Nearly 8% of the U.S. population comes down with the flu each year, especially during the colder months, although it can be contracted throughout the entire year.
According to the CDC, even with the widespread availability and recommendation to get a flu vaccine, an estimated 9 million to 41 million people are diagnosed yearly.
The flu vaccine is the most optimal deterrent against contracting the flu or experiencing severe symptoms upon diagnosis; it does not guarantee complete immunity from the virus.
If you or a loved one is experiencing flu symptoms, it is essential to understand how long the flu is contagious to reduce the risk of spreading it to others.
Let’s dive deeper into understanding the flu, including how long it’s contagious.
What Is the Flu?
More formally referred to as influenza, the flu is a contagious respiratory virus. It can infect a person’s nose, throat, and lungs and be caused by the influenza A or B viruses.
The flu spreads from one person to another by tiny droplets in the air from coughing, talking, or sneezing.
According to the CDC, the flu can last a few days to less than 2 weeks, depending on the overall health of the infected person.
There is a wide range of flu symptoms that people may experience.
Symptom onset averages around 2 days but can range from 1 to 4 days.
Flu symptoms can range from mild to severe. In rarer cases, the flu can lead to death, especially for immunocompromised people.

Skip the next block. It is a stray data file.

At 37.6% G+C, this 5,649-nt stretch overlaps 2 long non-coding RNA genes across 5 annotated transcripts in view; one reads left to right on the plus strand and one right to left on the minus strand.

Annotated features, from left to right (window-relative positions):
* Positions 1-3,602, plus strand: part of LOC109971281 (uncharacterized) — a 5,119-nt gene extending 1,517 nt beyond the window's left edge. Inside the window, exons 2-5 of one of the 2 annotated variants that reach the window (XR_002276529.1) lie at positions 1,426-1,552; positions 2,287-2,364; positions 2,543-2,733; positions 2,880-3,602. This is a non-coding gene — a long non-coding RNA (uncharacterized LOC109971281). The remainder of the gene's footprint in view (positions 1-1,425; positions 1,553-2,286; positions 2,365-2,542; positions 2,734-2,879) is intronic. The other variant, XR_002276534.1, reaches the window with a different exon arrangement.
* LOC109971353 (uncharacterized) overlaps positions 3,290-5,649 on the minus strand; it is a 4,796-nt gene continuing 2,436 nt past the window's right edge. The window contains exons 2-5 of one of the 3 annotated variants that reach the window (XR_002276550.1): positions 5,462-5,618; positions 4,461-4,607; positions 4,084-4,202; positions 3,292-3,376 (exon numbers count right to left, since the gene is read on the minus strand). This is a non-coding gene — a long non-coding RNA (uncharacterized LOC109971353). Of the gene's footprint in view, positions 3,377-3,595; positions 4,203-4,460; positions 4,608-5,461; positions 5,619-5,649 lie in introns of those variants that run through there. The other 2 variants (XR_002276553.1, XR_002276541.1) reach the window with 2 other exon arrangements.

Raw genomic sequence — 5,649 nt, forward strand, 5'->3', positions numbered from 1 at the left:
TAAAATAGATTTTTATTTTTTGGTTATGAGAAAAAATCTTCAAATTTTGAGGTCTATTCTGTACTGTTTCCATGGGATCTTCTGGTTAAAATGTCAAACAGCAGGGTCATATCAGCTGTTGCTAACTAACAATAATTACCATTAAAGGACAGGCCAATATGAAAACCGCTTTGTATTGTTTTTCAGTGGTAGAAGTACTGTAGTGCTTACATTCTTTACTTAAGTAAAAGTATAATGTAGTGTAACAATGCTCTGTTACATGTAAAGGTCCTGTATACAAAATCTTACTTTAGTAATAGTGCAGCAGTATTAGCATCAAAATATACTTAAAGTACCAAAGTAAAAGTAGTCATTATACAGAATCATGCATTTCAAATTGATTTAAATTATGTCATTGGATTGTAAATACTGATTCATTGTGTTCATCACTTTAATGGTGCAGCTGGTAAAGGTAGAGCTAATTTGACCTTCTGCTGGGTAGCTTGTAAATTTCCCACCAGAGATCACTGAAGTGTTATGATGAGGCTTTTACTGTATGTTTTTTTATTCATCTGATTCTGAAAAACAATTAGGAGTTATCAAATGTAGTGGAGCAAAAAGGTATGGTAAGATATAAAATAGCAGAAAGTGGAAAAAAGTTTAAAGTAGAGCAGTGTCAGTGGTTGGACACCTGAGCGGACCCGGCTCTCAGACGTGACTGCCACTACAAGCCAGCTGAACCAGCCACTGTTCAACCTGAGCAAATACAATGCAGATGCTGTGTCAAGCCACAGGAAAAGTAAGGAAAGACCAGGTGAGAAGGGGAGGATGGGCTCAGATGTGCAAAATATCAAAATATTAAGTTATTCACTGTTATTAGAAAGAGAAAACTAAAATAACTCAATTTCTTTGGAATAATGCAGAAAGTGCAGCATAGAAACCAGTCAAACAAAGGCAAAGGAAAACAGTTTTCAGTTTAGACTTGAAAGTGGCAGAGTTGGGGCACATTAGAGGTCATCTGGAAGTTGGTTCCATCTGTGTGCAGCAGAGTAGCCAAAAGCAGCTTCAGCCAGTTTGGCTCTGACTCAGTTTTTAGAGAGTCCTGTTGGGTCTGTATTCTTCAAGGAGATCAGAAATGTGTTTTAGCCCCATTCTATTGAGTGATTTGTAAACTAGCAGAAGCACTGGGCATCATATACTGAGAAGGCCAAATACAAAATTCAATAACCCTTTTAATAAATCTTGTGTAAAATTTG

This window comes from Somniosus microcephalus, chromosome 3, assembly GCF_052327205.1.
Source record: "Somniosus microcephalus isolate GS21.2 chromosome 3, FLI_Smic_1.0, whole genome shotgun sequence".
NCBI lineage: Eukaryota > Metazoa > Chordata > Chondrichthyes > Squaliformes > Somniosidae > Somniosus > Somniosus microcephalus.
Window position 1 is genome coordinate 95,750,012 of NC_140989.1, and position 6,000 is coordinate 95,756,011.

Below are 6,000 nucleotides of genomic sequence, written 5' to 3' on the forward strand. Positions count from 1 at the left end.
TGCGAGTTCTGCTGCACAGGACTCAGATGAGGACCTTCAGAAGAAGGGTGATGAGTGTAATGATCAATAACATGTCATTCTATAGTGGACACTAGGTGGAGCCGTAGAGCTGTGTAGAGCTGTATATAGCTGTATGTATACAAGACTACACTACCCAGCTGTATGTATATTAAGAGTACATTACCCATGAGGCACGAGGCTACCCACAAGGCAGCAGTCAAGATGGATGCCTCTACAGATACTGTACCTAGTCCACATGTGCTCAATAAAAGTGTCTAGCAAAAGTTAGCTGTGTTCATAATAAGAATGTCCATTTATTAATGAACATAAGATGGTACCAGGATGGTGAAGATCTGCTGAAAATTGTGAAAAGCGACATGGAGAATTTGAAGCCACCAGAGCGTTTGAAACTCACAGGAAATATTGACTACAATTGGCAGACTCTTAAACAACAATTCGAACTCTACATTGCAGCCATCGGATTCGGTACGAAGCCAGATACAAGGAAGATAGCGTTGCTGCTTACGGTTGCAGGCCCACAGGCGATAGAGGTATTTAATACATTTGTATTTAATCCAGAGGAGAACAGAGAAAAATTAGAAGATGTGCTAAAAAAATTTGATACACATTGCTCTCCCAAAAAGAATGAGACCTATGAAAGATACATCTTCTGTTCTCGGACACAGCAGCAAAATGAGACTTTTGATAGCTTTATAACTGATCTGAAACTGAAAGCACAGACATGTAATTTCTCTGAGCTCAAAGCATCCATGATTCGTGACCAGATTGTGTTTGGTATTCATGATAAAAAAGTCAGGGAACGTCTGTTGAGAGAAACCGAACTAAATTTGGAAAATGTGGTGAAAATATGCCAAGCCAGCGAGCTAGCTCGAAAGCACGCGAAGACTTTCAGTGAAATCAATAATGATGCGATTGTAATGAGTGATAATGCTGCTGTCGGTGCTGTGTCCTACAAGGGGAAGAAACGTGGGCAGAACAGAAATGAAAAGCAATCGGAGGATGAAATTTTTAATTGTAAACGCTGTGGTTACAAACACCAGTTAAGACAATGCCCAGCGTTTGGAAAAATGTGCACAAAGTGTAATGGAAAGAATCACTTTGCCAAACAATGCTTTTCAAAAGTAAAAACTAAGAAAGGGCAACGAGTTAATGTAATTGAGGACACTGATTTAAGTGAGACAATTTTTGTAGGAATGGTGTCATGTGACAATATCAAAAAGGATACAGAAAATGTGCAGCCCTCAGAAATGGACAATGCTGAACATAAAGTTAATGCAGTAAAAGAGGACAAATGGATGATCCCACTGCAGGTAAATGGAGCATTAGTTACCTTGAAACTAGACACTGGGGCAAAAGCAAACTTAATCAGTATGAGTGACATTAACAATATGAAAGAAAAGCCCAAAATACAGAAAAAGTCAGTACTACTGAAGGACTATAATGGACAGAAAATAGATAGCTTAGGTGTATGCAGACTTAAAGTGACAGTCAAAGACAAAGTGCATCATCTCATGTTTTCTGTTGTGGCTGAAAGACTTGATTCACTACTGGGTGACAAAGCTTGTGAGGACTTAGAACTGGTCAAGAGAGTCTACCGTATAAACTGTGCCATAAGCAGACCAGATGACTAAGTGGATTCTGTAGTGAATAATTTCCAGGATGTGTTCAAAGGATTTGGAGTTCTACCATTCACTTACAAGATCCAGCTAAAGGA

The most notable flu symptoms include
- body aches
- muscle aches
- loss of appetite
- dry cough
- sore throat
- stuffy nose
- nausea, vomiting, or diarrhea
How Long Is the Flu Contagious?
According to the CDC, the flu can be detected 1 day before symptoms develop and up to 5 to 7 days after becoming sick. During the entirety of this period, the flu is considered contagious.
With that being said, the flu is most contagious during the first 3 to 4 days after symptoms begin.
In high-risk groups such as infants and those considered immunocompromised, the ability to pass the flu virus to others may extend past 7 days.
If you believe you have the flu, the best way to slow the spread is through rapid testing and isolation from others until symptoms subside.
Effective Flu Treatment
There is not one specific method to cure the flu.
Most people with the flu recover on their own, using symptom control methods that may include
- OTC pain relievers
- adequate rest
- fever reducers
- OTC anti-inflammatories and decongestants
- throat lozenges or spray
- OTC saline nasal drops or spray
- a cool-mist vaporizer or humidifier
In more severe cases, an antiviral medication may be prescribed.
You should seek immediate emergency medical treatment for any life-threatening, flu-related symptoms, including:
- difficulty breathing
- chest pains
- high fever with accompanying symptoms such as confusion, difficulty staying awake, nausea, or a rash
Flu Care When and Where You Need It Most
If you are experiencing symptoms consistent with the flu, we are here to help.
Our urgent care facility is open daily with no appointments necessary; simply walk in to have your flu symptoms checked and start feeling relief today.